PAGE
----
In Korea, on 6 September 1950, Lieutenant Benson's platoon finds itself isolated in enemy-held territory after a retreat. Soon they are joined by Sergeant Montana, whose overriding concern is caring for his catatonic colonel. Benson and Montana can't stand each other, but together they must get the survivors to Hill 465, where they hope the division is waiting. It's a long, harrowing march, fraught with all the dangers the elusive enemy can summon. Who will survive?Written by
Rod Crawford <firstname.lastname@example.org>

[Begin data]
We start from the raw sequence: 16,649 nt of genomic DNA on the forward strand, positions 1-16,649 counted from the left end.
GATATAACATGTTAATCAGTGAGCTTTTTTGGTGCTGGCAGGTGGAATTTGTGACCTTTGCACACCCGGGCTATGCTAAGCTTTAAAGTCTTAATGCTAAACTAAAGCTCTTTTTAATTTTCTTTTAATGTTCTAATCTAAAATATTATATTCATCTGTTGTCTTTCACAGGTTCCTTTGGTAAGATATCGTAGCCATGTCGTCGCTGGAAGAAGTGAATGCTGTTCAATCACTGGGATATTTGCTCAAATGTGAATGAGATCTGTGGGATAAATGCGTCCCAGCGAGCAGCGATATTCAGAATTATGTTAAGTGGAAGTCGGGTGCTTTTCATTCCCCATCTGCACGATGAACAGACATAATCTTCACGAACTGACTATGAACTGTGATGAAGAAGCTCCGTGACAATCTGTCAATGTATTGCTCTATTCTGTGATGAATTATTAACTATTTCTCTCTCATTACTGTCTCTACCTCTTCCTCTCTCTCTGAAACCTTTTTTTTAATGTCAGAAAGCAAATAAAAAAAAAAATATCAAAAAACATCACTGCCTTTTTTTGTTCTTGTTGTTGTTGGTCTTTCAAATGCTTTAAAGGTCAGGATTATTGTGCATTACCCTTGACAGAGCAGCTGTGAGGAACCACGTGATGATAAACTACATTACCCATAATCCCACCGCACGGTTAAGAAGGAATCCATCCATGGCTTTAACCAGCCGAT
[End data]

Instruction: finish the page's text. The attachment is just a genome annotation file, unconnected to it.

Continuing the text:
Another movie long considered 'lost', and now mercifully restored, Anthony Mann's "Men in War" is a war film worthy to take its place beside Terrence Malick's "The Thin Red Line", (you can see its influence on Malick's masterpiece); in other words, this is a near-masterpiece and certainly one of Mann's greatest films. The war in question is the Korean and another American patrol find themselves caught out in the open, like so many before them in so many other war films, as they try to survive and like Robert Aldrich's brilliant "Attack" is as much about the conflict between an officer and a sergeant as it is about the external conflict with the enemy. The principle protagonists are Robert Ryan and Aldo Ray whose contempt for each other is only matched by their contempt for the enemy. Both actors are outstanding and others in the exceptional cast include Robert Keith, Vic Morrow, Nehemiah Persoff, James Edwards and L Q Jones. You might call it an anti-war film since few films about men in conflict have painted such a dark picture of the costs of war and what it can do to men in the field. Indeed, this has even been called an 'art-house' war film which is probably just another way of saying that it's different and very intelligent. It's also stunningly well photographed in black and white by Ernest Haller and boasts another very good score by Elmer Bernstein. How it ever came to be 'lost' in the first place is something of a mystery, (did audiences simply find it too bleak?). Let's just be thankful, then, that it's been 'found' again.
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